Telehealth Use in Ophthalmology Modest During COVID-19 Pandemic

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A recent quality improvement study demonstrated the potential to enhance ophthalmic telehealth using asynchronous testing, which was effective in subspecialty-level care.

Telehealth use increased over the first 18 months of the COVID-19 pandemic before stabilizing, with the lowest rate of use observed in ophthalmology, according to new findings from a quality improvement study.

The research suggested that combining teleophthalmic visits with asynchronous testing may be a feasible approach to expand teleophthalmic subspecialty care, whilst additionally noting that further investigation may be needed to evaluate whether asynchronous testing outside a singular institution could provide an effective and lasting approach.

“These trends during the COVID-19 pandemic validated intrinsic barriers to ophthalmic telehealth while also providing opportunities to evaluate feasibility of alternate ophthalmic telehealth care paradigms,” wrote study author Tyson N. Kim, MD, PhD, Department of Ophthalmology, University of California, San Francisco.

Among Medicare beneficiaries, telehealth use increased by more than 130-fold in the early months of the pandemic, but the adoption was not uniform across specialty. For ophthalmology, telehealth has historically been modeled after the store-and-forward model, with retinal photography combined with remote interpretation for diseases like diabetic retinopathy and retinopathy of prematurity.

More recent work has been performed to broaden the reach of ophthalmic telehealth to include outpatient consultation and disease monitoring, but its use remained modest at the start of the pandemic. Investigators noted the pandemic created a unique chance to evaluate trends between different clinical specialties and ophthalmic subspecialties and assess a model of asynchronous testing as an approach to augment teleophthalmic care.

The team collected the number of ambulatory visits conducted from January 2020 to July 2020 through the UCSF Ambulatory Recovery dashboard. In April 2020, a hybrid model of care was implemented to collect asynchronous data to enhance telehealth consultation with eye care clinicians, or augmented telehealth. The collected data included visual acuity, intraocular pressure (IOP), pachymetry, visual field testing, optical coherence tomography (OCT), retinal photography, specular microscopy, and slit lamp photography.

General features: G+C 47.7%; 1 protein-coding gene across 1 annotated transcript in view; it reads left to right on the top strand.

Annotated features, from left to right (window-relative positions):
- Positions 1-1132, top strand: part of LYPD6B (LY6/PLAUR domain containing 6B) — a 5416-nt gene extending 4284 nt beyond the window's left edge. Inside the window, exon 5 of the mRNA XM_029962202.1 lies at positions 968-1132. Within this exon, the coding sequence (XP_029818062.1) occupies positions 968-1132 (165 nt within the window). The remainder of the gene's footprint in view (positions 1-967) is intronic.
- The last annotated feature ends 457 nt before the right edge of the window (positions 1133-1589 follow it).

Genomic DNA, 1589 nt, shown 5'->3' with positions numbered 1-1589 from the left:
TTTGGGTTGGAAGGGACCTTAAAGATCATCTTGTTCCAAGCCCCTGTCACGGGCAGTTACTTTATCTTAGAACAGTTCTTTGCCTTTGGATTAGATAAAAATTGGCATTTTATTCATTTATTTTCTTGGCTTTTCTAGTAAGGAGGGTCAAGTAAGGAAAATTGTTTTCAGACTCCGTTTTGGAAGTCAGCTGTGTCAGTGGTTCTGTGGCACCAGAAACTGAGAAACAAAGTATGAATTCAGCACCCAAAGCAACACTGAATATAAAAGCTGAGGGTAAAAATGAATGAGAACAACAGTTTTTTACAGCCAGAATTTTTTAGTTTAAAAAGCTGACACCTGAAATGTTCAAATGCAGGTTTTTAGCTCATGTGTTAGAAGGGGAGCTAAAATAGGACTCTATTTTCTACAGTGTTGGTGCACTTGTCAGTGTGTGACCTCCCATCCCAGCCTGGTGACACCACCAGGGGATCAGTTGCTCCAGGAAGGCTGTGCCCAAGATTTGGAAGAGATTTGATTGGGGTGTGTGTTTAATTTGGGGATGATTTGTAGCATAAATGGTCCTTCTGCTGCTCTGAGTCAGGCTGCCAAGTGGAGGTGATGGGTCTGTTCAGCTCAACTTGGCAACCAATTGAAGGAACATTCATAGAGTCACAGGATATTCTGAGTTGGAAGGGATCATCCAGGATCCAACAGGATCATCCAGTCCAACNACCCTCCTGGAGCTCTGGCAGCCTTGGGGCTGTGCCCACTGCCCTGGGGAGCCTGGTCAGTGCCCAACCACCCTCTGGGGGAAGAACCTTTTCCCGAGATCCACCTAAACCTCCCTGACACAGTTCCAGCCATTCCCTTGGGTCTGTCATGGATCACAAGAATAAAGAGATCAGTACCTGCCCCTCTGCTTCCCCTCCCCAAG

For the 881,080 patient encounters identified, investigators evaluated the macro-level trends in specialties at UCSF, including primary care, cardiology, neurology, gastroenterology, surgery, neurosurgery, urology, orthopedic surgery, otolaryngology, obstetrics/gynecology, and ophthalmology.

The study data show the volume of in-person outpatient visits among these 11 specialties decreased by 83.3% (39,488 of 47,390) at the onset of shelter-in-place orders for the COVID-19 pandemic. During the period, the use of telehealth rose by 2366.5% (19,524 vs. 825 encounters), representing 71.2% of all 27,426 outpatient encounters by these specialties.

Data from April 2020 show telehealth use peaked across all specialties and ranged from a minimum of 31.0% (488 of 1575 encounters) in ophthalmology to a maximum of 100% (748 encounters) in gastroenterology. Then, in the second quarter of 2020, telehealth use decreased across all specialties and plateaued afterwards, according to the findings.

The following year, in April 2021, telehealth use remained high for several specialties, including gastroenterology (930 of 1072 [86.6%]) and neurology (2657 of 4049 encounters [65.6%]). On the other hand, in ophthalmology, the numbers returned to almost pre pandemic levels and comprised 2.0% (150 of 7459) of all encounters.

Telehealth use was characterized by subspecialty in ophthalmology, as in-person outpatient outcounters dropped by 84.4% in April 2020. The decline was highest in comprehensive ophthalmology and neuro-ophthalmology and lowest in retina and glaucoma services. It additionally saw a peak across all subspecialties, but the peak was more modest for retina and cornea subspecialties.

The data report a total of 126 patients had teleophthalmology encounters that were supplemented with asynchronous examinations and testing from April 2020 to October 2020, with a total of 104 encounters (82.5%) for the evaluation of glaucoma or ocular hypertension.

The examination data was used to ensure the safety of no change in management with or without regular interval follow-up in 91 of 126 encounters (72.2%). However, it resulted in the change of clinical management in 32 patients (25.4%).

“The hybrid model of augmented telehealth in this study increased the depth of remote evaluation across several subspecialties,” Kim wrote. “Hybrid models have been used to study specific conditions or triage emergencies; however, to our knowledge, this is the first report of such hybrid use to deliver routine care across multiple ophthalmic subspecialties at a major academic institution in the US.”

The study, “Longitudinal Use of Telehealth During the COVID-19 Pandemic and Utility of Asynchronous Testing for Subspecialty Level Ophthalmic Care,” was published in JAMA Ophthalmology.